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Commentary: iProcess – Judicial emergency in Spain during the COVID-19 crisis

FT Admin - June 16, 2020 - COVID-19 Updates, Commentary, Remote Justice

This post was written by Mar Jimeno- Bulnes, Professor of Procedural Law, University of Burgos.

On June 9th, 2020, at 11:30 am, Spain reported 24 additional cases to the total number of 241.717 people infected with COVID-19, 27.136 deaths and 150.376 recovered (source: Diario el País).  In fact, Spain is the second country in terms of the number of people infected after Italy, at least in Europe. Thus, the COVID-19 pandemic has caused a major global crisis in which Spain was no exception. For this reason, for the second time in the history of Spanish democracy since the Constitution 1978, the state of alarm was declared through Royal Decree 463/2020, of 14 March, which has now been extended till next June 21st pursuant to Royal Decree 555/2020, of 5 June. In the meantime, Spain has enacted more than 200 exceptional rules in order to regulate different areas and sectors (justice included), which are not easy to understand. One of these areas is the administration of justice itself, which has been seriously affected by COVID-19.  Consequently, the health emergency has led to a judicial emergency too.

The main concern of the Spanish government regarding the judicial system is undoubtedly the collapse that is approaching during and after the state of alarm. In fact, Royal Decree 463/2020 declaring the state of alarm imposed the stay of criminal judicial proceedings, except for the processing of habeas corpus claims and proceedings relating to detention measures. Without a doubt, the judiciary, through the General Council of the Judiciary Branch, promoted a Clash Plan (Plan de Choque) with more than one hundred measures in order to deal with the looming judicial chaos. Nevertheless, this Plan caused great controversy among the different professional sectors (judges, prosecutors, court clerks, lawyers and judicial officials), which has also been echoed by the media.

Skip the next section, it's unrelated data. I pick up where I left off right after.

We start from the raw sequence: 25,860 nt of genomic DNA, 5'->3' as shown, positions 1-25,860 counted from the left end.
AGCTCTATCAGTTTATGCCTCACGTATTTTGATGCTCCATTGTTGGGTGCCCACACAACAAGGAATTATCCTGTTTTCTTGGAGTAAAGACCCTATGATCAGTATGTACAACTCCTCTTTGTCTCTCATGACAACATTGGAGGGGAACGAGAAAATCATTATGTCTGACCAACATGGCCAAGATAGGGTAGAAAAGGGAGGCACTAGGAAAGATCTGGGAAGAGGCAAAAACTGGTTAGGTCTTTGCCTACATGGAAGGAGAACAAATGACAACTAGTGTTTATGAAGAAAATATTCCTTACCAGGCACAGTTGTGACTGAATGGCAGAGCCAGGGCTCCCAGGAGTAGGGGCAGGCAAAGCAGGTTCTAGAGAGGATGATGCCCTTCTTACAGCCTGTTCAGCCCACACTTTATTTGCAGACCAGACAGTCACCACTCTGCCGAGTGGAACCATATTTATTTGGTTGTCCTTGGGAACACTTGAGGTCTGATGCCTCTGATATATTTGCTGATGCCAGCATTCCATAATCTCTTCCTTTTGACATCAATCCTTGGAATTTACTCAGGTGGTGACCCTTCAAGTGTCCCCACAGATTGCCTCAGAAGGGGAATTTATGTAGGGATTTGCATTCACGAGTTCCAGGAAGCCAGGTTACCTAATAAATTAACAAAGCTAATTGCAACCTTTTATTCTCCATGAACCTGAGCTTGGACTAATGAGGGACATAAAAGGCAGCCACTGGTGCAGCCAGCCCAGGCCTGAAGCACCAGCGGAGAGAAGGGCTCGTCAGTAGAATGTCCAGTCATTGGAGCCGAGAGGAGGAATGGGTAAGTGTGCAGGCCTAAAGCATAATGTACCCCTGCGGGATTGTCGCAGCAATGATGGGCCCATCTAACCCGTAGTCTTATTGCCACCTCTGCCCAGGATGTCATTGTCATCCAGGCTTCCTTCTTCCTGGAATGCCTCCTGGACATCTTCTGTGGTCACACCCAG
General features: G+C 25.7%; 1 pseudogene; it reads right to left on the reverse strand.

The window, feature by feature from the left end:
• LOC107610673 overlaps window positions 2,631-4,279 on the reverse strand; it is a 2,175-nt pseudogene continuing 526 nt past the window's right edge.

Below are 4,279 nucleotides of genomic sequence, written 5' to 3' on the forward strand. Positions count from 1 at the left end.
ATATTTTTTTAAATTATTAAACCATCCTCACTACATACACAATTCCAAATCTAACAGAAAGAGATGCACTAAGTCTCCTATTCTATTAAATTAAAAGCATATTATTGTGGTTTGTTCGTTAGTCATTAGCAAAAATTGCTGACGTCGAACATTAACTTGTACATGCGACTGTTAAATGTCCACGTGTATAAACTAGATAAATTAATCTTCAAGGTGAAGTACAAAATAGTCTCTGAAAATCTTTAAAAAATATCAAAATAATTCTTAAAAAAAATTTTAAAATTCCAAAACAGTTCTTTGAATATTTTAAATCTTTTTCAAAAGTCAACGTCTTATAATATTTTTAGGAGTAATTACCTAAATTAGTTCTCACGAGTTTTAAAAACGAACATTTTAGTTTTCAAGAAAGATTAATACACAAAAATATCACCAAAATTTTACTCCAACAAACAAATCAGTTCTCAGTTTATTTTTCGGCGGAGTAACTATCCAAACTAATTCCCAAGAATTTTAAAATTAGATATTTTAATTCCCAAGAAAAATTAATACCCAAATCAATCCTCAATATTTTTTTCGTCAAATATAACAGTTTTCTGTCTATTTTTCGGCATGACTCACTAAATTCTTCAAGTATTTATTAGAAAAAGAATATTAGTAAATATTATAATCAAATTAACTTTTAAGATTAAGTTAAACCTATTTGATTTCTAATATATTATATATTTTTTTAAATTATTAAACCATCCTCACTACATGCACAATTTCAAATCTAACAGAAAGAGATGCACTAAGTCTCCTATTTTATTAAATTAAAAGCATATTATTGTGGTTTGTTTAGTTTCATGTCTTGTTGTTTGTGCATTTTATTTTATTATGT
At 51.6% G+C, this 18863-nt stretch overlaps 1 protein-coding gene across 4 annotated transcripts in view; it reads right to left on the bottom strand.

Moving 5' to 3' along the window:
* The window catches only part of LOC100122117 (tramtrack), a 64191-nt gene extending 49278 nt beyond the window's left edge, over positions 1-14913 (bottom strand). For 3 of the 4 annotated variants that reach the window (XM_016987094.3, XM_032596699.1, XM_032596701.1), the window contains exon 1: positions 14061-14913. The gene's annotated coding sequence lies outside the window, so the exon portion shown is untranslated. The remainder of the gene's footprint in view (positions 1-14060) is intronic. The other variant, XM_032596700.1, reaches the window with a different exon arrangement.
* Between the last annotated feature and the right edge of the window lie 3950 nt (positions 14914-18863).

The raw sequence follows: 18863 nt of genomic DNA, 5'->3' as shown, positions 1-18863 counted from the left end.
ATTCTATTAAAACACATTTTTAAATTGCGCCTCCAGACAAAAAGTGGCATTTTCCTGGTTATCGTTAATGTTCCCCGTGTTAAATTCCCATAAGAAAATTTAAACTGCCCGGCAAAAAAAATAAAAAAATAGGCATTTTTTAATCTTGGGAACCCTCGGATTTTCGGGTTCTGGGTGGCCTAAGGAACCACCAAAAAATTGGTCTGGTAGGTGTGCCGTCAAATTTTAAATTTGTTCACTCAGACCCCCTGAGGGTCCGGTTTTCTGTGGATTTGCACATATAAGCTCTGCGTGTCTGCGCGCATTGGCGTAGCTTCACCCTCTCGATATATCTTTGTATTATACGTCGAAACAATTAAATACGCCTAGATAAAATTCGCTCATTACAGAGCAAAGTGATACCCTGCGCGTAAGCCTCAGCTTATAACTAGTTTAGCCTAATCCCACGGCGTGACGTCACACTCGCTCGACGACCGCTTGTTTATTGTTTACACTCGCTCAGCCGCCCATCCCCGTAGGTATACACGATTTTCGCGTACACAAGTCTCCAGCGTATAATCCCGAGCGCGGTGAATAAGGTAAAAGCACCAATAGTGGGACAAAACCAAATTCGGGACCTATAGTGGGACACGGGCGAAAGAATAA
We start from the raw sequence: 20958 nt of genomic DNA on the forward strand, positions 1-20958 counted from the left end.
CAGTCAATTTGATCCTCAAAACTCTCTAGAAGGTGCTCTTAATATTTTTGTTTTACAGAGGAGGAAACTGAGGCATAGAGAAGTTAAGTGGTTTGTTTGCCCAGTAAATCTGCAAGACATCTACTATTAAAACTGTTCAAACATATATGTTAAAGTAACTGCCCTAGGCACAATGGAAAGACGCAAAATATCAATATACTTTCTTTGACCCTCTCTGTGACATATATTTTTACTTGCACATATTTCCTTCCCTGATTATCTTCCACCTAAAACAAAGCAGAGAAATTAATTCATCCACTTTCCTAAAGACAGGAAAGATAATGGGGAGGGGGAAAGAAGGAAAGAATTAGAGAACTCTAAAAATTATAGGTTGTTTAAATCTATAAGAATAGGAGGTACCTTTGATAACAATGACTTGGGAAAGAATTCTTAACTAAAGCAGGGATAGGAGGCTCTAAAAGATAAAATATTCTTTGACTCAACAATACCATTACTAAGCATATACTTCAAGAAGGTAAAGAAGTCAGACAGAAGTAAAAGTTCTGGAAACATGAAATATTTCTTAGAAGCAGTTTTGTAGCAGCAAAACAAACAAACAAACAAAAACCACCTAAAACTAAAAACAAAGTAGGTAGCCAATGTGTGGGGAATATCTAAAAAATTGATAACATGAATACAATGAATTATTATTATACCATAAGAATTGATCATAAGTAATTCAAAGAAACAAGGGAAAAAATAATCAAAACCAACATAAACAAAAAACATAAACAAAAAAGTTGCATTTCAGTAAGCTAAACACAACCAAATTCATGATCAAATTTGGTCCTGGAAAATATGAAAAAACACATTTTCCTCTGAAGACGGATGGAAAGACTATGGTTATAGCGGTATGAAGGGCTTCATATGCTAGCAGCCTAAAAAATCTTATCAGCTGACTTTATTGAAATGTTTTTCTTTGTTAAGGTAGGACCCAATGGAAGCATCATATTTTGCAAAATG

Further, the Minister of Justice enacted several organisational and judicial measures pursuant to the Plan, in particular Royal Decree-Law 16/2020 of 28 April, which was subject to criticisms by the same professional sectors. In this context, the “star measure” is undoubtedly so-called “telematic” (i.e. remote) justice by contrast to the face-to-face justice now in place. The section headed “holding of procedural acts through telematic presence” (Article 19) is contradictory in itself, as it seems obvious that justice cannot be “present” and “telematic” at the same time, otherwise the Latin phrase contradictio in terminis acquires genuine meaning. In any case, the new regulation establishes a new model for criminal justice which extends beyond the COVID-19 crisis, replacing the model of justice hitherto known as, “iJustice,” as opposed to on-site justice and nominally differentiated from the European e-justice model.  

In this way, the general technological measure in Article 19 provides that, “in general, all procedural acts will be carried out preferably by means of telematic presence, provided that the Courts, Tribunals and Public Prosecutors' Offices have the technical means to do so," which may not always happens. There is a significant difference in budget allocation across the various Spanish regions to deal with judicial administration, more now in times of economic crisis resulting from the COVID-19 pandemic. In summary, it is not certain that there will be a greater investment in technological equipment than there is at the moment. Nor is there a common electronic procedural system for all Spanish courts, since in some cases their organisation depends on the central government and in others on the regional governments, not to mention the computer "crashes" that some of these systems sometimes suffer.

There is only one exception to remote proceedings: "the physical presence of the accused at felony trials," i.e. those ones which are punishable by, inter alia, imprisonment for more than five years. However, the physical presence of the accused is only required at the trial but not at any other time or for other purposes even in the case of serious “felony” crimes. In respect of less serious crimes punishable by less than five years of imprisonment, the general rule of “telematic presence” applies overall. What will be then the consequences of the new modus operandi of courts and tribunals for defendants and defence lawyers in Spain? How will they be able to face the possible harmful effects of the new policy? Some of these effects are already emerging.